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Go Southeastern Greyhound Lines and Leave the Driving to Us Part I

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  • An A.C.F. Brill Suburban Motor Coach in 1937

The Greyhound Line started back in 1914 when Carl E. Wickman began transporting miners in Minnesota from Hibbing, to Alice, for fifteen cents a ride. The regional transit line expanded rapidly and by 1918 it was operating close to twenty buses. They were soon dubbed Greyhounds after the Fageol Safety Coach came into use in the early twenties because of their gray paint and sleek appearance. The running dog was first used as the company’s logo in 1929.

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  •                      A pair of A.C.F. Brill Suburban buses in 1942

After further expansion its corporate offices were moved from Duluth, Minnesota, to Chicago, Illinois, during 1930. Only a year later the Great Depression was threatening the company’s future, but in 1933 a turnaround point was reached when the bus line became the official transportation carrier for the 1933 Century of Progress in Chicago. From that point on the company prospered and in the mid-thirties introduced modern style buses with an all-metal bodies and rear-mounted engines.

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The photos seen here begin in 1937 at the top of the post with an A.C.F. (American Car and Foundry Company) Brill Suburban Motor Coach that was a 42-passenger unit with rear-mounted under-floor Hall-Scott power. The photos above showing refreshments being served and a restroom all date from 1942. Below is a pair 1941 images of another larger style A.C.F. Brill, first introduced in 1937; this bus features air conditioning.


The photos are courtesy of the University of Kentucky and were taken in Lexington, which was the home of a large Greyhound Terminal. More can be learned here about American Car and Foundry which added buses to its line starting in the mid-1920s. Look for some more interesting post-war Greyhound photos in Part II.


7 responses to “Go Southeastern Greyhound Lines and Leave the Driving to Us Part I

  1. Would like to see more pictures of Southeastern Greyhound as my father was a driver out of Chattanooga and I was hired as a driver 05-03-1968 and worked the run out of Maysville to Lexington January thru May 1969.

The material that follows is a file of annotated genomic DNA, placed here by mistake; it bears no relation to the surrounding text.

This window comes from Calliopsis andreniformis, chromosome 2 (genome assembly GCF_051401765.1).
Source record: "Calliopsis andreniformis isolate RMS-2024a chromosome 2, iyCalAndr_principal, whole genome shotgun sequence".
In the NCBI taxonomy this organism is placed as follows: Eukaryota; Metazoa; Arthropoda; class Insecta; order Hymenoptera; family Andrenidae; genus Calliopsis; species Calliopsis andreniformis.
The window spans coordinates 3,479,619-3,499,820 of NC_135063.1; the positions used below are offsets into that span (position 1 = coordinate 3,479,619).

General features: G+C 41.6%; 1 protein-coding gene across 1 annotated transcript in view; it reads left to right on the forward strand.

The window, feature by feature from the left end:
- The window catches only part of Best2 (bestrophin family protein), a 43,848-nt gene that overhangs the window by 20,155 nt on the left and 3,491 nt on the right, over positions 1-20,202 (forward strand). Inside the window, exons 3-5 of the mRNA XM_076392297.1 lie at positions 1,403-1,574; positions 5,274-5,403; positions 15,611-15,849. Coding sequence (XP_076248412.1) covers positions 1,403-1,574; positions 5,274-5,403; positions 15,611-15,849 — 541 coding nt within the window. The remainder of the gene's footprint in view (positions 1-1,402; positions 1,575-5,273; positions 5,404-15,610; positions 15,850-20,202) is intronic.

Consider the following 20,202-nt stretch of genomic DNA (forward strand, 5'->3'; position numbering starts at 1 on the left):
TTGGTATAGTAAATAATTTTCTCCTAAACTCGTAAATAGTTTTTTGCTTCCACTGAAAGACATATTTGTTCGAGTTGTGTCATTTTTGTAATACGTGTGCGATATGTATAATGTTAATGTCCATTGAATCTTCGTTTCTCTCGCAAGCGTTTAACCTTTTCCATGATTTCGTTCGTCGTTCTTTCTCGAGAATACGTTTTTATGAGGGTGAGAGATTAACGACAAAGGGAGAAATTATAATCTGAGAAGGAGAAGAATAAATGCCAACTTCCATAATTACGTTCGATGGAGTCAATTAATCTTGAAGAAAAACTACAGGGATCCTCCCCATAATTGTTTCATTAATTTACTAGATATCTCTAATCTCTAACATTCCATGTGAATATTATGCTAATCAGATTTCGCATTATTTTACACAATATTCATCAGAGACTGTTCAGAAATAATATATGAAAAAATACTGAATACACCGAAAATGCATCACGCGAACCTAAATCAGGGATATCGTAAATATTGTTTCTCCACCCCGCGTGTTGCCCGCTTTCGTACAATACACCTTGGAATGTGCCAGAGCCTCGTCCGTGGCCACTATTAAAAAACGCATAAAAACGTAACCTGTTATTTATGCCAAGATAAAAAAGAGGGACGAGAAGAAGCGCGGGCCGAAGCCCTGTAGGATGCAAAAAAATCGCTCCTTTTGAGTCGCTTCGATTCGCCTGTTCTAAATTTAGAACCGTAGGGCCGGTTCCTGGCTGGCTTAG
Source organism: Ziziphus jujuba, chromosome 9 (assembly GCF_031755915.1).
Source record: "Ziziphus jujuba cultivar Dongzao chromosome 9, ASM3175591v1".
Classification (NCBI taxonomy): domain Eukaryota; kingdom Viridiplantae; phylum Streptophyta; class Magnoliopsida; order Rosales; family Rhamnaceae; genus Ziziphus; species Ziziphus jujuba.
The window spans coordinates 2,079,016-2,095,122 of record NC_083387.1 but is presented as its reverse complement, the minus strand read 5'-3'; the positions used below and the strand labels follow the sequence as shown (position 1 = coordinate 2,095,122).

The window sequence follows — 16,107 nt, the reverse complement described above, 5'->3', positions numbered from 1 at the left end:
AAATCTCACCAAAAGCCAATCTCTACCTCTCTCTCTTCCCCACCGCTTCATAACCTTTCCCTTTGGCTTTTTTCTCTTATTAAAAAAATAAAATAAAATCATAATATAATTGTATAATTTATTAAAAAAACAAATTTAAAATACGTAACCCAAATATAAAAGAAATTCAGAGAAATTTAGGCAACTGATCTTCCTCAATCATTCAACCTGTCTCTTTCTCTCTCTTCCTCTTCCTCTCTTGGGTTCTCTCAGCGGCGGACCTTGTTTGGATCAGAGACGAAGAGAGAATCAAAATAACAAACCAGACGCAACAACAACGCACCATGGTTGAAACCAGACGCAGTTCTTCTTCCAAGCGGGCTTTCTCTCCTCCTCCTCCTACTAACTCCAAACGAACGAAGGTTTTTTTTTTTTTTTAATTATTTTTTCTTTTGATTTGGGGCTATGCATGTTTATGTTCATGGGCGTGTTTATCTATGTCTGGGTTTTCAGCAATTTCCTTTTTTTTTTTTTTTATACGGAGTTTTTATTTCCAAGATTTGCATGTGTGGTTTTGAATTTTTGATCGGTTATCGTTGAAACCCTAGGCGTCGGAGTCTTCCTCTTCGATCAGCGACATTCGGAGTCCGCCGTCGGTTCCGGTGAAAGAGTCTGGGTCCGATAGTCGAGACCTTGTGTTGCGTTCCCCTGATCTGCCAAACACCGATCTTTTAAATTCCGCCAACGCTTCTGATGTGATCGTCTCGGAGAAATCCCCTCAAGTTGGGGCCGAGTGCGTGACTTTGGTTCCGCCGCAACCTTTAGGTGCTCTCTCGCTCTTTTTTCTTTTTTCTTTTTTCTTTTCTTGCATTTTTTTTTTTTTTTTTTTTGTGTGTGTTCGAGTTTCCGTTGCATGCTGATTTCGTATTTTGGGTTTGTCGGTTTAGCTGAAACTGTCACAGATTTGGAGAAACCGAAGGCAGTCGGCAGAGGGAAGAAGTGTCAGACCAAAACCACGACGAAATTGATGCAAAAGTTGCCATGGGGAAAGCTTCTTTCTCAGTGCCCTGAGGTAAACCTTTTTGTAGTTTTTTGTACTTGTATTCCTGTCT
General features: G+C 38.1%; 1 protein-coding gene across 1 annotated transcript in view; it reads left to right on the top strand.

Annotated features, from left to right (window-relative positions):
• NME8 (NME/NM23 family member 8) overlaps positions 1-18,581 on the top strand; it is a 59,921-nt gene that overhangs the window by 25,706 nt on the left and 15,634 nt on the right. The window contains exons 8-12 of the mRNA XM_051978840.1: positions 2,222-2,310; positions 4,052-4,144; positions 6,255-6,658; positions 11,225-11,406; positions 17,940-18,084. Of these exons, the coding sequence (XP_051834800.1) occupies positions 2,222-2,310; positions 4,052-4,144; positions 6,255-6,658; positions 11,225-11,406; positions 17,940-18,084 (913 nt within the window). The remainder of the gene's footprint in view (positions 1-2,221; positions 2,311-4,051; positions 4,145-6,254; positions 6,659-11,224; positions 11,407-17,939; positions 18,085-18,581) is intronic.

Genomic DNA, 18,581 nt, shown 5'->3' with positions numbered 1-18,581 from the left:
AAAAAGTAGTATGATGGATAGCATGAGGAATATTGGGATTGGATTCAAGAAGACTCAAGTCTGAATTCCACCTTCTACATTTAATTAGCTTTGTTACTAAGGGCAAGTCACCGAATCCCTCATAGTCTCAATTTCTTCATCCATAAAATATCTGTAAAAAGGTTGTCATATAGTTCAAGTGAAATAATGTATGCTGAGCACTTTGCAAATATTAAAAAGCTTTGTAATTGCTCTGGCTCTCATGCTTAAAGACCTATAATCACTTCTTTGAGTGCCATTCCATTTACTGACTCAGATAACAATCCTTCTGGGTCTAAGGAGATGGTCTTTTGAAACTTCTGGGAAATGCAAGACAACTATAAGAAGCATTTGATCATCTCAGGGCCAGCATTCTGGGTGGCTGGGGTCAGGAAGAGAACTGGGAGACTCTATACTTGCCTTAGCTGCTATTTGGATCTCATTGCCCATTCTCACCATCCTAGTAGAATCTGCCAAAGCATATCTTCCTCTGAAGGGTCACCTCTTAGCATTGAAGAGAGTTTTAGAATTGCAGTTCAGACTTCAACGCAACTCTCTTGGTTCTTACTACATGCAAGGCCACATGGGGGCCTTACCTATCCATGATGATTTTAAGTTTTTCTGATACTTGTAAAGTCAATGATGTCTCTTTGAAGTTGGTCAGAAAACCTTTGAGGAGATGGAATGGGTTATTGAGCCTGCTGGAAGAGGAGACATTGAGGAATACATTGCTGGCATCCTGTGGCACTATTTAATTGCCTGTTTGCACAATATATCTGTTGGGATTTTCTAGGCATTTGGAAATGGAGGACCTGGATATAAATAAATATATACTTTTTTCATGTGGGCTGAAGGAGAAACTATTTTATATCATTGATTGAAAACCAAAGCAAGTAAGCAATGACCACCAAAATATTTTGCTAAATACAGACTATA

• Interesting photos! This is the first time I seen this type of bus. My Greyhound seniority date is 6-14-1973. I worked out of Omaha, Nebraska and Santa Barbara, California.

  2. Suburban Transit Corp. in New Brunswick, NJ (now part of Coach USA) used ACF Brill intercity buses for their New York City runs in the late 1940’s – early 50’s when they were replaced with GM Silversides. Suburban provided charter bus service to my grammar school, and it was always a treat when we would get a ride on one of the ACF “high seaters”, as we called them.

  3. My father was a driver for over 22 years, which was headquartered out of Louisville, KY. He drove several routes over all those years: Elizabethtown-Fort Knox (in its hey days)-Louisville and return to all. We lived in Bardstown and Dad drove his own car to Elizabethtown where he picked up his bus that as stored there. On his final return to E’town, he would store the bus and drive his own car home. He was responsible for talking Greyhound into making routes to Springfield/Lebanon and other rural locations along those routes. Several times he had overnight runs to Evansville, IN and Harlan County, KY. Once while overnighting in Harlan County, he was flooded in and couldn’t get home for 4-5 days. Greyhound also provided their drivers on Highway Post Office Buses, which Dad drove for a while. Mom would take him down to Bardstown’s Post Office and drop him off for his run and then pick him back up when he returned. As I recall Greyhound owned the HIPOs and rented them out to the US Post Offices. When I was young, Dad would take some extra-board jobs taking people to family reunions. Sometimes our whole family was invited by the charters to come along. I remember going to Clifty Falls. Also, Mom went to Washington, DC with Dad when he drove some Bardstown seniors on their class trip there. In March, 1970, I flew home on emergency leave (from Vietnam via Japan)

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